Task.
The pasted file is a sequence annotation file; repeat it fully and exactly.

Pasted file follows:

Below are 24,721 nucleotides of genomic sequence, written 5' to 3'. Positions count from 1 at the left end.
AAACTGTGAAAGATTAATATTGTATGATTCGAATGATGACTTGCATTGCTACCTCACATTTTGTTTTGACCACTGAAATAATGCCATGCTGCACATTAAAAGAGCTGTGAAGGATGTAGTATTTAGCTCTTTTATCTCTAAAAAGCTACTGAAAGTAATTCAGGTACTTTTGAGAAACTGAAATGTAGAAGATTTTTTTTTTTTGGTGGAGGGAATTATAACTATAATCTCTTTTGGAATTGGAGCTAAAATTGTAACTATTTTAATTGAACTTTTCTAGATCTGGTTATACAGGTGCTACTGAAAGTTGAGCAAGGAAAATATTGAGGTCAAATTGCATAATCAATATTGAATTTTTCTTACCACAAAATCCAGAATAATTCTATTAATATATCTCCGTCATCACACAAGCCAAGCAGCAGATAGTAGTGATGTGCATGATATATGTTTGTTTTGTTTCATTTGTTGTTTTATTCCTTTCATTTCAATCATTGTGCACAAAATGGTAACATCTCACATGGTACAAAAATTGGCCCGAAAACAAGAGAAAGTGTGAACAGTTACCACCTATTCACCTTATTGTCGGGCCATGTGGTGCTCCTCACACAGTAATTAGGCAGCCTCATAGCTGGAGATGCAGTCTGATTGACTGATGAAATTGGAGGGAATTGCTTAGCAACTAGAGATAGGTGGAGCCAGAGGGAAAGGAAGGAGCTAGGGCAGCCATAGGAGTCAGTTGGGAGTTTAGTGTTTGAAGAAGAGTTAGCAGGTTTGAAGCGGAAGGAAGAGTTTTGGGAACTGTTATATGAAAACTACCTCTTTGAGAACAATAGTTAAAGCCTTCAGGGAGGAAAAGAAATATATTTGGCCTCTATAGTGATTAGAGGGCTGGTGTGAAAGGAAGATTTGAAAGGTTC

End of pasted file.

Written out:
Below are 24,721 nucleotides of genomic sequence, written 5' to 3'. Positions count from 1 at the left end.
AAACTGTGAAAGATTAATATTGTATGATTCGAATGATGACTTGCATTGCTACCTCACATTTTGTTTTGACCACTGAAATAATGCCATGCTGCACATTAAAAGAGCTGTGAAGGATGTAGTATTTAGCTCTTTTATCTCTAAAAAGCTACTGAAAGTAATTCAGGTACTTTTGAGAAACTGAAATGTAGAAGATTTTTTTTTTTTGGTGGAGGGAATTATAACTATAATCTCTTTTGGAATTGGAGCTAAAATTGTAACTATTTTAATTGAACTTTTCTAGATCTGGTTATACAGGTGCTACTGAAAGTTGAGCAAGGAAAATATTGAGGTCAAATTGCATAATCAATATTGAATTTTTCTTACCACAAAATCCAGAATAATTCTATTAATATATCTCCGTCATCACACAAGCCAAGCAGCAGATAGTAGTGATGTGCATGATATATGTTTGTTTTGTTTCATTTGTTGTTTTATTCCTTTCATTTCAATCATTGTGCACAAAATGGTAACATCTCACATGGTACAAAAATTGGCCCGAAAACAAGAGAAAGTGTGAACAGTTACCACCTATTCACCTTATTGTCGGGCCATGTGGTGCTCCTCACACAGTAATTAGGCAGCCTCATAGCTGGAGATGCAGTCTGATTGACTGATGAAATTGGAGGGAATTGCTTAGCAACTAGAGATAGGTGGAGCCAGAGGGAAAGGAAGGAGCTAGGGCAGCCATAGGAGTCAGTTGGGAGTTTAGTGTTTGAAGAAGAGTTAGCAGGTTTGAAGCGGAAGGAAGAGTTTTGGGAACTGTTATATGAAAACTACCTCTTTGAGAACAATAGTTAAAGCCTTCAGGGAGGAAAAGAAATATATTTGGCCTCTATAGTGATTAGAGGGCTGGTGTGAAAGGAAGATTTGAAAGGTTC